I Am Going to Start Living Like a Mystic
by Edward Hirsch
Today I am pulling on a green wool sweater
and walking across the park in a dusky snowfall.
The trees stand like twenty-seven prophets in a field,
each a station in a pilgrimage—silent, pondering.
Blue flakes of light falling across their bodies
are the ciphers of a secret, an occultation.
I will examine their leaves as pages in a text
and consider the bookish pigeons, students of winter.
I will kneel on the track of a vanquished squirrel
and stare into a blank pond for the figure of Sophia.
I shall begin scouring the sky for signs
as if my whole future were constellated upon it.
I will walk home alone with the deep alone,
a disciple of shadows, in praise of the mysteries.
I can scour, kneel, stare, consider, examine to my heart’s content — and it does content my heart — and still the mystery remains.
* * * *
This poem is simple on the surface, while moving in many paradoxical directions:
- the recognition that we are deeply alone — along with our companions: the vanished squirrel, the bookish pigeons, the prophetic and incarnated trees, the snow refracting blue light, the female embodiment of wisdom;
- a pervasive sense of quiet and emptiness: a blank pond, winter silence, shadows — along with activity at every turn: the squirrel having made fresh tracks in new snow fall, the pigeons, the leaves no doubt in motion as air and snow touch them, the shadows shifting in the light, pulling on the sweater, kneeling, walking;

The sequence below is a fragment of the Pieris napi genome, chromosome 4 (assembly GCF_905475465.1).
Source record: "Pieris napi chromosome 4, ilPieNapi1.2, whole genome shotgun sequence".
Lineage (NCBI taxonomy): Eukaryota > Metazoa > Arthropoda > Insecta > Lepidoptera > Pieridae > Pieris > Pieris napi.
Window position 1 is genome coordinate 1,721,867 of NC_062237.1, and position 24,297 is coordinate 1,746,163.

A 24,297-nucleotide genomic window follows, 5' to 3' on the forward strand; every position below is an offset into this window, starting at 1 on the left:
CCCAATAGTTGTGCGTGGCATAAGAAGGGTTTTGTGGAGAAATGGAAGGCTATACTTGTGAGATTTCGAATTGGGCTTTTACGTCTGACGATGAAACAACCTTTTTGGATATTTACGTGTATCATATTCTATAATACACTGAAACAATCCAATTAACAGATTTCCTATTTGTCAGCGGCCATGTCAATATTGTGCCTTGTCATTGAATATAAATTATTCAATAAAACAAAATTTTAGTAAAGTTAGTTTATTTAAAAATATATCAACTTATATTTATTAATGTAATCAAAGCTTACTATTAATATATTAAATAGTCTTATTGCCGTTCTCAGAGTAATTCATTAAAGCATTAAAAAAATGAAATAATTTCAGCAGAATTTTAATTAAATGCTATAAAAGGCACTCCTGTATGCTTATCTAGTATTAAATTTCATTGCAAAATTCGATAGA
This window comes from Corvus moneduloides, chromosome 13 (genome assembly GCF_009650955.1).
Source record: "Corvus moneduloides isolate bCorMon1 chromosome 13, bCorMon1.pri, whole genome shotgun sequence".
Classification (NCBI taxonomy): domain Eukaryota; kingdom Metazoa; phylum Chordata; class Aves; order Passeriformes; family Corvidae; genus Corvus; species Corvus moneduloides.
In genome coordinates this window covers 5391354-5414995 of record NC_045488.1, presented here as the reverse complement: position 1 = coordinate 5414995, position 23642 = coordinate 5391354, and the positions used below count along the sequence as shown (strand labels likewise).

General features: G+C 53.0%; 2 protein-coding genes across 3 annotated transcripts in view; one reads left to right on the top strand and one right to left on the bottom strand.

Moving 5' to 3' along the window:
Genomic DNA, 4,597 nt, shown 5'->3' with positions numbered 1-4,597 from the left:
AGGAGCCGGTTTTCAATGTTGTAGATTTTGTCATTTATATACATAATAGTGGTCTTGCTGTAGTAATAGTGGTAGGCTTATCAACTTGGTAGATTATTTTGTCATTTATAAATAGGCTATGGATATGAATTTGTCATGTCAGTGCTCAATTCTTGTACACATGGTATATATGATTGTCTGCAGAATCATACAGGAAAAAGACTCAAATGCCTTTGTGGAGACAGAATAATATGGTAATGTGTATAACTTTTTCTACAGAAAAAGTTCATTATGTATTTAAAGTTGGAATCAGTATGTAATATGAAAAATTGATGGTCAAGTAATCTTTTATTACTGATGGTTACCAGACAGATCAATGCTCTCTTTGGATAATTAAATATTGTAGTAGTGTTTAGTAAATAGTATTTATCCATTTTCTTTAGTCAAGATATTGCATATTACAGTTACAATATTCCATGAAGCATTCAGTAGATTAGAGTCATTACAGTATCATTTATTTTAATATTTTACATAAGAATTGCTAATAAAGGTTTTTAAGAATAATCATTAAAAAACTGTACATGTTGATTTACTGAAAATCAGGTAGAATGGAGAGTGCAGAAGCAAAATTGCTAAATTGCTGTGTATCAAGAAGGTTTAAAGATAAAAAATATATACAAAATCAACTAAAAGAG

- the studying of clues, reading texts, puzzling out “the ciphers of a secret,” making meaning of auguries and portents — all imposed, in future tense, by the human onto the nowness and the blankness of water, snow, trees, sky.
* * * *
“Physically, gardens must have boundaries. Mentally, they can reach to the limits of the known universe. The ideas that bestow such vast extent upon gardens derive from sun, earth, art, water, history, civilization, family, anything.”
― Tom Turner, City as Landscape
* * * *
A walk in the natural world can be a pilgrimage, a noticing not only of what’s in front of us, above us, on the ground, in the sky, in the trees, but also a wandering in our minds; and once we scour, examine, consider, and work to make meaning, we not only expand our experience of the natural world — expand its physical limits with our ideas — but we also diminish our experience in a way; we can lose our focus on the here and now, the physical, the sensory.
And yet, as humans, we do conjure, theorize, wonder, suppose. And we are as physical, as mortal, as dependent on the natural world as any other being.
* * * *
Science cannot solve the ultimate mystery of nature. And that is because, in the last analysis, we ourselves are part of nature and therefore part of the mystery that we are trying to solve. — Max Planck
* * * *
Happy Earth Day, planetary companions.